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  1. #1
    Dozer
    Reputation: yeahdog31's Avatar
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    What's a fella gotta do to keep chainring bolts tight?

    Never had trouble with chainring bolts in the past, until maybe this year. Ever since I've switched to riding SS, my chainring bolts keep loosening themselves -- and in several cases -- falling out on the trail.
    I am using blue Loctite and good quality bolts torqued down nicely. Last night, on a group ride, I dropped my chain. When I looked at my crank, I had lost 3 of the 4 bolts! These were Shimano XT bolts that I had JUST installed a few days prior.

    Does anyone have any suggestions? I feel silly, but what am I missing here?

  2. #2
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    The female part of your chainring bolts are slightly too long so the bolt bottoms out before they bite on the ring and crank spider.

    They make chainring bolts specific to SS.

  3. #3
    Warrior's Society
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    You could do something like this to keep them from falling out:

    I crashed hard enough on my Tallboy to break my leg,
    The carbon is way more durable than most people.

  4. #4
    Dozer
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    Quote Originally Posted by Saddle Up View Post
    The female part of your chainring bolts are slightly too long so the bolt bottoms out before they bite on the ring and crank spider.
    This is possible, although unlikely. I am using an XT crank with a Blackspire Mono Veloce ring and BBG bashguard. Like I said, I used this exact same crank and everything for a few seasons with no trouble -- until I switched the bike to SS. I understand that there is more torque on the cranks now, but I am surprised at how quickly I'm losing these bolts!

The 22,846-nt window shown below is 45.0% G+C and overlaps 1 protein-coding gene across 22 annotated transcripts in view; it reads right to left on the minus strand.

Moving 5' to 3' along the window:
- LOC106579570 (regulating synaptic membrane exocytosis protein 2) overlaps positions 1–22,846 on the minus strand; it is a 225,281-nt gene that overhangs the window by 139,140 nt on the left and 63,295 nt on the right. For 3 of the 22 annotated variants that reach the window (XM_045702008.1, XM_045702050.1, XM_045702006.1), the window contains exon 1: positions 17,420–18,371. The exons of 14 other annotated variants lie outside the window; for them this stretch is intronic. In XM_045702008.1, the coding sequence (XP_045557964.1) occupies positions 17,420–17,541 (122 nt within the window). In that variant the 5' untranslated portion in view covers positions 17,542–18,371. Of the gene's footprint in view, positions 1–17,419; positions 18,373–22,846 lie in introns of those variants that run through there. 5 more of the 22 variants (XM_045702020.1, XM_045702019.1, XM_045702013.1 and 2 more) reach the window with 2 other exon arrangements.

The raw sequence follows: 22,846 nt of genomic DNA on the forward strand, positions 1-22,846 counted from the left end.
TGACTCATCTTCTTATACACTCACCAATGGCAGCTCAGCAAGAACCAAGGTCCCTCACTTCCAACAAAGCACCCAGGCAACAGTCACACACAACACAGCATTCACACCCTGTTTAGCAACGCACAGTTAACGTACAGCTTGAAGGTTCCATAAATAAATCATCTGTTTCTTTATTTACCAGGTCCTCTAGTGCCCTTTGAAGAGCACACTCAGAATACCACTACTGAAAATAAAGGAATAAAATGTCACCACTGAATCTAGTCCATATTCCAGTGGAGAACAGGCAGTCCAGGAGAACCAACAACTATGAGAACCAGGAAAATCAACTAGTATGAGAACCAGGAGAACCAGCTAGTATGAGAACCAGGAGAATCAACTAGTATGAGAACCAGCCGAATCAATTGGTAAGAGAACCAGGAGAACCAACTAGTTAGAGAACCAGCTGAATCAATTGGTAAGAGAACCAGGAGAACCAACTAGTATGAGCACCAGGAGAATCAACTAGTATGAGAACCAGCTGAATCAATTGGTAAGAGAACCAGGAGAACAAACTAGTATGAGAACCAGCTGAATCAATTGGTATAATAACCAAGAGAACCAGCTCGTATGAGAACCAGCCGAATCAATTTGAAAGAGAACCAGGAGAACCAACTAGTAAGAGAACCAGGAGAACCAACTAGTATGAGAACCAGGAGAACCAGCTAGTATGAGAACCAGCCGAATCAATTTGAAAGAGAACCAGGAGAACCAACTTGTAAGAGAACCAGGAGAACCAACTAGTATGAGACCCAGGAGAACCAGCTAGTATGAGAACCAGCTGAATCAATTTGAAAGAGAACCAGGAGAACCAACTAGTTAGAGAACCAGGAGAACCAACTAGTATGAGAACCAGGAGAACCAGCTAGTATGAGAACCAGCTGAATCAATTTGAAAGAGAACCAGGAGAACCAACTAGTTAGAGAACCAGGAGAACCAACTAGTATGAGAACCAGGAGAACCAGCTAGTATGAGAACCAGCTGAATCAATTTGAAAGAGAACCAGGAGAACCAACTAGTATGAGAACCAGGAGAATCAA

5. #5
    Just Ride!
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    I remember back in the day, I had a '99 Jamis Komodo with a Shimano drivetrain and it had thin brass washers under the bolt heads. I transferred that drivetrain to several bikes over the years and never had problems with loosening. Eventually those washers wore out after much swapping around and then I started experiencing loosening. All that to say, if you can find an LBS that is old school, you may be able to find those thin washers.

  6. #6
    Dozer
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    Quote Originally Posted by kustomz View Post
    I remember back in the day, I had a '99 Jamis Komodo with a Shimano drivetrain and it had thin brass washers under the bolt heads.
    Something like this?
    Wheels Alloy Middle Ring Spacer Bag/20 > Components > Drivetrain > Chainring Bolts | Jenson USA

  7. #7
    Just Ride!
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    Those may help, but not sure if they would grab as well as the brass washers did. Certainly worth a try!

  8. #8
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    That's what I did when I changed my front chainring to a Surly from the stock Truvativ. The Surly was burlier and I could tighten my bolts down but they were being stripped out, turned out the issue was that the bolts were too short when used with the bash guard. The next set I got from what was on hand at the LBS and they were too long, so I had to use those spacers. So far no repeat problems.